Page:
Diagnostic Criteria for Behavioural Variant Frontotemporal Dementia

Frontotemporal dementia (FTD) is a neurodegenerative disorder mainly affecting the frontal and/or temporal lobes, leading to dementia with prominent behavioural and/or language disturbances. Symptom onset is most often between 45 and 65 years.

In September 2011, the International Behavioural Variant Frontotemporal Dementia Criteria Consortium established a new set of clinical diagnostic criteria for the behavioural variant of frontotemporal dementia (bvFTD). The new diagnostic criteria have a sensitivity of 76 % for probable bvFTD and a sensitivity of 86 % for possible bvFTD.

New Diagnostic Criteria for the Behavioural Variant of Frontotemporal Dementia

Diagnostic Criteria for Behavioural Variant Frontotemporal Dementia

I. Neurodegenerative Disease
The following symptom must be present to meet criteria for bvFTD:
A. Shows progressive deterioration of behaviour and/or cognition by observation or history (as provided by a knowledgeable informant)

II. Possible bvFTD
Three of the following behavioural/cognitive symptoms (A–F) must be present to meet criteria. Ascertainment requires that symptoms be persistent or recurrent, rather than single or rare events
A. Early behavioural disinhibition [one of the following symptoms (A.1–A.3) must be present]:
A.1. Socially inappropriate behaviour
A.2. Loss of manners or decorum
A.3. Impulsive, rash or careless actions
B. Early apathy or inertia [one of the following symptoms (B.1–B.2) must be present]:
B.1. Apathy
B.2. Inertia
C. Early loss of sympathy or empathy [one of the following symptoms (C.1–C.2) must be present]:
C.1. Diminished response to other people’s needs and feelings
C.2. Diminished social interest, interrelatedness or personal warmth
D. Early perseverative, stereotyped or compulsive/ritualistic behaviour [one of the following symptoms (D.1–D.3) must be present]:
D.1. Simple repetitive movements
D.2. Complex, compulsive or ritualistic behaviours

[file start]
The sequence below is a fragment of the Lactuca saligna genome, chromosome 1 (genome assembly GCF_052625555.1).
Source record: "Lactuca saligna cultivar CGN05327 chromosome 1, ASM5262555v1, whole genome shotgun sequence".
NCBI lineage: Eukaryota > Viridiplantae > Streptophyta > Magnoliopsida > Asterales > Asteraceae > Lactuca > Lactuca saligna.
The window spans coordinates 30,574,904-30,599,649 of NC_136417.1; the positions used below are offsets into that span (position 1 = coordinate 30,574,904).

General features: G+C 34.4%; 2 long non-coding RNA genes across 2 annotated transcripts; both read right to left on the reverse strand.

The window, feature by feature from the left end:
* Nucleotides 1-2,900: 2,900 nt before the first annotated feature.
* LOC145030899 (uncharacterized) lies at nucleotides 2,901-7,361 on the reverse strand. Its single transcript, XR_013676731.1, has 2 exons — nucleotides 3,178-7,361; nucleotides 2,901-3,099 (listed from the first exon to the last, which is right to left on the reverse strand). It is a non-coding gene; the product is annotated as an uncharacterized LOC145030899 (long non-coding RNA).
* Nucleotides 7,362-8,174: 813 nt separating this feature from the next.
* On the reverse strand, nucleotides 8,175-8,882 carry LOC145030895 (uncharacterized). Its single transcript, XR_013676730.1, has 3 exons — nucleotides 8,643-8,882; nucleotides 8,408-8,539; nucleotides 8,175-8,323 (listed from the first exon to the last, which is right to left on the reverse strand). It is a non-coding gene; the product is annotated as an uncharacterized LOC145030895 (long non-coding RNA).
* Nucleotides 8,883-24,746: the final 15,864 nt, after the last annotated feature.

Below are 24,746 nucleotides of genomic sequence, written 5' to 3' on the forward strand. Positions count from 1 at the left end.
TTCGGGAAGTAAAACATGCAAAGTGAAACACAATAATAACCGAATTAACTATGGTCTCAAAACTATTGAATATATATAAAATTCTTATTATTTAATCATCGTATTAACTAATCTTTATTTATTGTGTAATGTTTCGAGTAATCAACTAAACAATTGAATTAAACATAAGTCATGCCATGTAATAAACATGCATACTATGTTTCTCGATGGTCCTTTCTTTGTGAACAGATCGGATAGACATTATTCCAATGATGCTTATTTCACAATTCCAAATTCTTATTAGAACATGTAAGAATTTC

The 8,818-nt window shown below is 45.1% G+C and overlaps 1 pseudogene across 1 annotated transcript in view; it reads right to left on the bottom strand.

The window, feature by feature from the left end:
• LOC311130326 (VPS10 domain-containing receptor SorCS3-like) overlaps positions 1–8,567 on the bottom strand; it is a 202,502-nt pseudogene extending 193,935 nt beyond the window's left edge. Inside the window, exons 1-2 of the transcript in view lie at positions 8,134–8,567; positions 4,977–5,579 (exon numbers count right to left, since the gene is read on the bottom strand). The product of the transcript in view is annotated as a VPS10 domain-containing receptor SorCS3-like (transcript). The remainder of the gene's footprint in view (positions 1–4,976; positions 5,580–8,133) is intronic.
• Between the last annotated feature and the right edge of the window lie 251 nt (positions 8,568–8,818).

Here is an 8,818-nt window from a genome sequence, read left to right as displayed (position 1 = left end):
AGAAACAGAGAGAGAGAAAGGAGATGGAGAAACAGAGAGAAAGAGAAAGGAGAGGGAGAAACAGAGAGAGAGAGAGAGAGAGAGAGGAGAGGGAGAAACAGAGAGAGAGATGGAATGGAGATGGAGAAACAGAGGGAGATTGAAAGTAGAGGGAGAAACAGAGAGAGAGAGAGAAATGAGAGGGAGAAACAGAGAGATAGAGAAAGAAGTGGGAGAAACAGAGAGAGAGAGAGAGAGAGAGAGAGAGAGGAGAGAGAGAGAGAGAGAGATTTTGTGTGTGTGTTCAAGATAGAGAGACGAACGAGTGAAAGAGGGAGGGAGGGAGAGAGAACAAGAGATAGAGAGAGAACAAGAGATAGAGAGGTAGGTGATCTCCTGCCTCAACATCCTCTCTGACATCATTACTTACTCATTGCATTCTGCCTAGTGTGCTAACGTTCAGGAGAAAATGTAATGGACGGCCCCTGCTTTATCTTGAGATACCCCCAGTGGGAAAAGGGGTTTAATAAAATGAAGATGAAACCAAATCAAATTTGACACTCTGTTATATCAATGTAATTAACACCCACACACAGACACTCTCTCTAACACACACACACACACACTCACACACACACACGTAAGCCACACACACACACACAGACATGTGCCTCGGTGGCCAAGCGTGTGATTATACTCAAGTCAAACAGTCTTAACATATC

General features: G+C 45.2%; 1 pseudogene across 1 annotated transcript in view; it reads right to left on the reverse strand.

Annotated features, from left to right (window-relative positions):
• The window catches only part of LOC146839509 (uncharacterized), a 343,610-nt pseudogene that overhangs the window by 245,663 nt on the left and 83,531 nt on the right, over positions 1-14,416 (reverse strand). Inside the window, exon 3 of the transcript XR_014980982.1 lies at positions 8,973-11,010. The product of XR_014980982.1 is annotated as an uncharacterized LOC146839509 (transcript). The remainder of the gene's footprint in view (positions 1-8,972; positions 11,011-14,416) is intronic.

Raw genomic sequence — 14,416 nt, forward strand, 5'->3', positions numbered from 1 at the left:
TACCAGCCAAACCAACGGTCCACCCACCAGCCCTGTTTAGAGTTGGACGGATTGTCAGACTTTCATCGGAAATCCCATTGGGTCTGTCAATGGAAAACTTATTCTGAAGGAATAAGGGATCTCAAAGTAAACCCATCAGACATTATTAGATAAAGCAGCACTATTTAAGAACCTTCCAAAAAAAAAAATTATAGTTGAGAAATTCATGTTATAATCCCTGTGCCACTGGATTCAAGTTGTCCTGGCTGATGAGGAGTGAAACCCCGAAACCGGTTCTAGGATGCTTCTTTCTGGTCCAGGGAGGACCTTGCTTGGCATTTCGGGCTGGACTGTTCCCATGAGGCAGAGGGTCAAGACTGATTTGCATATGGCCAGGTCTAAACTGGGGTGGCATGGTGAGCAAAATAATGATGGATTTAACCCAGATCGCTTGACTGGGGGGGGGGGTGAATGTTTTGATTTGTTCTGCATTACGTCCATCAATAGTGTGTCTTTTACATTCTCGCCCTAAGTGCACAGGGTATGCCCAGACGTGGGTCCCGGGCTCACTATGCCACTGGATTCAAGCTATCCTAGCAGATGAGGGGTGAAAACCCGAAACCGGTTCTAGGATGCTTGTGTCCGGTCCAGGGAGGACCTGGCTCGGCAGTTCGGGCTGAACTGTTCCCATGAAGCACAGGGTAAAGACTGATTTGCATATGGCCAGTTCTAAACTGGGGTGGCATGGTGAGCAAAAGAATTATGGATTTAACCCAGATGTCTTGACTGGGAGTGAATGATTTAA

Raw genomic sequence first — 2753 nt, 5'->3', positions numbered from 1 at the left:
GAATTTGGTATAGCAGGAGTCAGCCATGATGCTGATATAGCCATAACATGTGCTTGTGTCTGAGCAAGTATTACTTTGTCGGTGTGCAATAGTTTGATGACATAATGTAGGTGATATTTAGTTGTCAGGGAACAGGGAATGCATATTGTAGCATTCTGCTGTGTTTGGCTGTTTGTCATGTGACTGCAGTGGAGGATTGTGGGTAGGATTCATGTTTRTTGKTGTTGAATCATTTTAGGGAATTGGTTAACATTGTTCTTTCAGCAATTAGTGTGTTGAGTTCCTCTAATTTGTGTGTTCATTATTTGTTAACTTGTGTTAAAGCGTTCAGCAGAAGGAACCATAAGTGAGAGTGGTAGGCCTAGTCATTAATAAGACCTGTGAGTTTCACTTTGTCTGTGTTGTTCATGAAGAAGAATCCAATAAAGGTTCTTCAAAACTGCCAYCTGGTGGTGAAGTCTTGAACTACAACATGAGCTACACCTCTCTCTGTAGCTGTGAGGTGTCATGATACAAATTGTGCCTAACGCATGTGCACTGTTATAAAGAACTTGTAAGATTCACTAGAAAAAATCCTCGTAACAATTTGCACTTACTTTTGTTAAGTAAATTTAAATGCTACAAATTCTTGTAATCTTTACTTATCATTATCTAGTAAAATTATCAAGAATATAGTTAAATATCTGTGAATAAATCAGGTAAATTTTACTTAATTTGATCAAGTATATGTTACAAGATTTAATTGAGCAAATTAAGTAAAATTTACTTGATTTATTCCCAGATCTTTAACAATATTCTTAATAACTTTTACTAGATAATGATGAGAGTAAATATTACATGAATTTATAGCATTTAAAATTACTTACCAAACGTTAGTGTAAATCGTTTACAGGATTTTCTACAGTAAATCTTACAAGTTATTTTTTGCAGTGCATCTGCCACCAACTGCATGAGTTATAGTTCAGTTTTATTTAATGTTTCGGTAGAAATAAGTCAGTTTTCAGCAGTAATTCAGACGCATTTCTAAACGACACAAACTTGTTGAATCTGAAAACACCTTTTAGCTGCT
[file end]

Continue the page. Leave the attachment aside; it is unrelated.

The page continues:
D.3. Stereotypy of speech
E. Hyperorality and dietary changes [one of the following symptoms (E.1–E.3) must be present]:
E.1. Altered food preferences
E.2. Binge eating, increased consumption of alcohol or cigarettes
E.3. Oral exploration or consumption of inedible objects
F. Neuropsychological profile: executive/generation deficits with relative sparing of memory and visuospatial functions [all of the following symptoms (F.1–F.3) must be present]:
F.1. Deficits in executive tasks
F.2. Relative sparing of episodic memory
F.3. Relative sparing of visuospatial skills

III. Probable bvFTD
All of the following symptoms (A–C) must be present to meet criteria:
A. Meets criteria for possible bvFTD
B. Exhibits significant functional decline (by caregiver report or as evidenced by Clinical Dementia Rating Scale or Functional Activities Questionnaire scores)
C. Imaging results consistent with bvFTD [one of the following (C.1–C.2) must be present]:
C.1. Frontal and/or anterior temporal atrophy on MRI or CT
C.2. Frontal and/or anterior temporal hypoperfusion or hypometabolism on PET or SPECT

IV. bvFTD with Definite FTLD Pathology
Criterion A and either criterion B or C must be present to meet criteria.
A. Meets criteria for possible or probable bvFTD
B. Histopathological evidence of FTLD on biopsy or at post mortem
C. Presence of a known pathogenic mutation

V. Exclusionary Criteria for bvFTD
Criteria A and B must be answered negatively for any bvFTD diagnosis. Criterion C can be positive for possible bvFTD but must be negative for probable bvFTD.
A. Pattern of deficits is better accounted for by other non-degenerative nervous system or medical disorders
B. Behavioural disturbance is better accounted for by a psychiatric diagnosis
C. Biomarkers strongly indicative of Alzheimer’s disease or other neurodegenerative process

bvFTD = behavioural variant frontotemporal dementia; CT = computed tomography; FTLD = frontotemporal lobar degeneration; MRI = magnetic resonance imaging; PET = positron emission tomography; SPECT = single-photon emission computed tomography

 

References:

  1. Johnen A, Bertoux M. Psychological and Cognitive Markers of Behavioral Variant Frontotemporal Dementia-A Clinical Neuropsychologist’s View on Diagnostic Criteria and Beyond. Front Neurol. 2019 Jun 7;10:594. [Medline]
  2. Rascovsky K, Hodges JR, Knopman D, Mendez MF, Kramer JH, Neuhaus J, van Swieten JC, Seelaar H, Dopper EG, Onyike CU, Hillis AE, Josephs KA, Boeve BF, Kertesz A, Seeley WW, Rankin KP, Johnson JK, Gorno-Tempini ML, Rosen H, Prioleau-Latham CE, Lee A, Kipps CM, Lillo P, Piguet O, Rohrer JD, Rossor MN, Warren JD, Fox NC, Galasko D, Salmon DP, Black SE, Mesulam M, Weintraub S, Dickerson BC, Diehl-Schmid J, Pasquier F, Deramecourt V, Lebert F, Pijnenburg Y, Chow TW, Manes F, Grafman J, Cappa SF, Freedman M, Grossman M, Miller BL. Sensitivity of revised diagnostic criteria for the behavioural variant of frontotemporal dementia. Brain. 2011 Sep;134(Pt 9):2456-77. [Medline]
  3. Chare L, Hodges JR, Leyton CE, McGinley C, Tan RH, Kril JJ, Halliday GM. New criteria for frontotemporal dementia syndromes: clinical and pathological diagnostic implications. J Neurol Neurosurg Psychiatry. 2014 Aug;85(8):865-70. [Medline]

 

Created Jul 17, 2019.

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